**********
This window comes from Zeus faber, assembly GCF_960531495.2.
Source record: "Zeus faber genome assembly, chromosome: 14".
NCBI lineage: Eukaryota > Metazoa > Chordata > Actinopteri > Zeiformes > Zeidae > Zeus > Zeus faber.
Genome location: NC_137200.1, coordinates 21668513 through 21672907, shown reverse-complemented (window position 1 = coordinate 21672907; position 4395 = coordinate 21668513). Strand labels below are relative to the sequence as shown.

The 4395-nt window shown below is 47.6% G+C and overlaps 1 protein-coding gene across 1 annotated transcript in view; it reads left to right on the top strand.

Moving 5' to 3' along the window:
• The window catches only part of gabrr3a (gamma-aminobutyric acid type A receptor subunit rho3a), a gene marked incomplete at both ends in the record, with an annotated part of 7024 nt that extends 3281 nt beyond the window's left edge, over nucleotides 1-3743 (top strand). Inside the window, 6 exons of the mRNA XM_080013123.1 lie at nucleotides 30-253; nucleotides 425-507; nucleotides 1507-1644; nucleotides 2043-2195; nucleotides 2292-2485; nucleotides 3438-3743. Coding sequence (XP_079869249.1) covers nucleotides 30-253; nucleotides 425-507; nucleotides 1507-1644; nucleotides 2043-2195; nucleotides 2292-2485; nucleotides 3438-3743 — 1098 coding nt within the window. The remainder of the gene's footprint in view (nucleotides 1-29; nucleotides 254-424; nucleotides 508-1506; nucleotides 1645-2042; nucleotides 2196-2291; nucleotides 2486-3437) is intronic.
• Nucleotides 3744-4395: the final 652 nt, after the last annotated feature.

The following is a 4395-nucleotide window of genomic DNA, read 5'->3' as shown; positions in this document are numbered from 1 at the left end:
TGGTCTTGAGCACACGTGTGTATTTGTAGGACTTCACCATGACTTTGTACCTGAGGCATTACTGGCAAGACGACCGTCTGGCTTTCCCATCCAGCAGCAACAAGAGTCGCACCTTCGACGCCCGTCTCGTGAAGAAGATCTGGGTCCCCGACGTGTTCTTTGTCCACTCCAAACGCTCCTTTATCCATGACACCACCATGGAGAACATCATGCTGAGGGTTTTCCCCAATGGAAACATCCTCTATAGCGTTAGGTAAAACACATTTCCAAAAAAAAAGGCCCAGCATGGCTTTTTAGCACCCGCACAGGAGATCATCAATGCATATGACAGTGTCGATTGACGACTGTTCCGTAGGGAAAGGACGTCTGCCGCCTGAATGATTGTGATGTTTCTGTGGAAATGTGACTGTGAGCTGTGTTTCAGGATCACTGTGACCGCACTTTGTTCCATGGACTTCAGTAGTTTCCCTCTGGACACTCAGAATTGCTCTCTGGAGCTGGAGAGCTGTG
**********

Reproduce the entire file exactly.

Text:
This window comes from Zeus faber, assembly GCF_960531495.2.
Source record: "Zeus faber genome assembly, chromosome: 14".
NCBI lineage: Eukaryota > Metazoa > Chordata > Actinopteri > Zeiformes > Zeidae > Zeus > Zeus faber.
Genome location: NC_137200.1, coordinates 21668513 through 21672907, shown reverse-complemented (window position 1 = coordinate 21672907; position 4395 = coordinate 21668513). Strand labels below are relative to the sequence as shown.

The 4395-nt window shown below is 47.6% G+C and overlaps 1 protein-coding gene across 1 annotated transcript in view; it reads left to right on the top strand.

Moving 5' to 3' along the window:
• The window catches only part of gabrr3a (gamma-aminobutyric acid type A receptor subunit rho3a), a gene marked incomplete at both ends in the record, with an annotated part of 7024 nt that extends 3281 nt beyond the window's left edge, over nucleotides 1-3743 (top strand). Inside the window, 6 exons of the mRNA XM_080013123.1 lie at nucleotides 30-253; nucleotides 425-507; nucleotides 1507-1644; nucleotides 2043-2195; nucleotides 2292-2485; nucleotides 3438-3743. Coding sequence (XP_079869249.1) covers nucleotides 30-253; nucleotides 425-507; nucleotides 1507-1644; nucleotides 2043-2195; nucleotides 2292-2485; nucleotides 3438-3743 — 1098 coding nt within the window. The remainder of the gene's footprint in view (nucleotides 1-29; nucleotides 254-424; nucleotides 508-1506; nucleotides 1645-2042; nucleotides 2196-2291; nucleotides 2486-3437) is intronic.
• Nucleotides 3744-4395: the final 652 nt, after the last annotated feature.

The following is a 4395-nucleotide window of genomic DNA, read 5'->3' as shown; positions in this document are numbered from 1 at the left end:
TGGTCTTGAGCACACGTGTGTATTTGTAGGACTTCACCATGACTTTGTACCTGAGGCATTACTGGCAAGACGACCGTCTGGCTTTCCCATCCAGCAGCAACAAGAGTCGCACCTTCGACGCCCGTCTCGTGAAGAAGATCTGGGTCCCCGACGTGTTCTTTGTCCACTCCAAACGCTCCTTTATCCATGACACCACCATGGAGAACATCATGCTGAGGGTTTTCCCCAATGGAAACATCCTCTATAGCGTTAGGTAAAACACATTTCCAAAAAAAAAGGCCCAGCATGGCTTTTTAGCACCCGCACAGGAGATCATCAATGCATATGACAGTGTCGATTGACGACTGTTCCGTAGGGAAAGGACGTCTGCCGCCTGAATGATTGTGATGTTTCTGTGGAAATGTGACTGTGAGCTGTGTTTCAGGATCACTGTGACCGCACTTTGTTCCATGGACTTCAGTAGTTTCCCTCTGGACACTCAGAATTGCTCTCTGGAGCTGGAGAGCTGTG